Children's Food Expert says now is a good opportunity to get our children cooking to help them explore and learn about new and different foods
So how's lockdown going with keeping the kids entertained for hours on end, while simultaneously keeping them fit, healthy and educated?
It has been a daunting task, yet many parents having been dealing with isolation with kids like a pro by coming up with a host of creative daily activities as ways of keeping the family entertained.
However, if you are running out of ways to keep your children busy as the weeks of lockdown roll on, fear not.
What better way to kill time than cooking with your children? Now could be just the perfect time to teach them some healthy cooking skills.
Aisling Larkin, a children's feeding expert, mindful eating coach and tv chef, believes that now could be just the perfect time for parents to teach their children some healthy cooking skills.
She is an advocate of safefood’s 101 square meal recipes, which offers variety for every age and circumstance, resulting in healthier, more balanced diets for individuals and families within a realistic budget.
Aisling says: “Inspiring our children to get involved in cooking at home can teach them about new and different foods and help them develop the necessary skills to plan and cook healthy meals through to adulthood.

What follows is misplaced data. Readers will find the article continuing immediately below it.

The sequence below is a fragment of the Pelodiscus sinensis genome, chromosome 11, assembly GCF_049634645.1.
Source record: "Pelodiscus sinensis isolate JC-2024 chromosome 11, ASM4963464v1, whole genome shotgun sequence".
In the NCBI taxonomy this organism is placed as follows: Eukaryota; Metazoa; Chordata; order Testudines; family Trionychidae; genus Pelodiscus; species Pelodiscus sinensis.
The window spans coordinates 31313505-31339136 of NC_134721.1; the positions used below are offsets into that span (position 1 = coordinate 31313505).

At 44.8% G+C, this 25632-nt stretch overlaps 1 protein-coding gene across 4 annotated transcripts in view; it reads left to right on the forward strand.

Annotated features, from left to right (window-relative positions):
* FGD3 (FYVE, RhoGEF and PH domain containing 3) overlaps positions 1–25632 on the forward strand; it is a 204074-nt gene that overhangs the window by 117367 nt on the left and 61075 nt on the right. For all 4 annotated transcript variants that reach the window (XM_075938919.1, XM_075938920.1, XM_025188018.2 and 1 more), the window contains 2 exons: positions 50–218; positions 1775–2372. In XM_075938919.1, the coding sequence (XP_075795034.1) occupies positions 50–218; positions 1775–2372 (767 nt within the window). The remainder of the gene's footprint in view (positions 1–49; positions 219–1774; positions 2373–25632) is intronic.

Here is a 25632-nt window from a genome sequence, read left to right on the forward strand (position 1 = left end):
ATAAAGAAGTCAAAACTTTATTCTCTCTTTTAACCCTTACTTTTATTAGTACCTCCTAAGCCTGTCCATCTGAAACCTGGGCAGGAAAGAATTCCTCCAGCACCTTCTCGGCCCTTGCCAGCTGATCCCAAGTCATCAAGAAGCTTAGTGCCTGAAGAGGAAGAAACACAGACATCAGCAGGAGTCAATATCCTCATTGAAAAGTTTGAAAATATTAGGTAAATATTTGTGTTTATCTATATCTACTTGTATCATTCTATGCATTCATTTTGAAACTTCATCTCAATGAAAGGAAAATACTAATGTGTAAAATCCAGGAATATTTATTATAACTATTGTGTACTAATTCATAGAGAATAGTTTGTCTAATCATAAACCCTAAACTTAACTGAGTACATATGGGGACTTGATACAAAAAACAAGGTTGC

“It’s never too late, or too early, to get your kids helping in the kitchen and helping to cook a basic healthy meal, using everyday ingredients.
“Although it requires time and patience, the benefits of cooking with your kids are totally worth it. Cooking is a valuable life skill that teaches children about nutrition and food safety, as well as building math, science, literacy and fine motor skills.
Aisling is a busy working mum to three children, two girls and a boy, and is one of Ireland’s leading children's food experts. She regularly contributes to live tv shows, radio interviews, podcasts and various forms of digital and print media sharing their expertise and advice on areas of family feeding and mindful eating.
She adds: “A kitchen is a great place for parents to spend quality time with their children, or for siblings to work together and be proud of the result. And when you and your children are done, you should have something delicious to eat.”
“It also allows our children to see, smell, touch and just be exposed to a variety of new foods. This can help them develop an adventurous palette as those who have been involved in the cooking process are generally more keen to try new foods.”
“By making these small behavioural changes and getting our children actively involved in the kitchen, we can start to slowly to integrate them without our weekly habits, so that they become sustainable new activities for our children to enjoy in the future.”
Here is Aisling’s top tips for getting your children involved in cooking simple and healthy meals at home:
It’s never going to perfect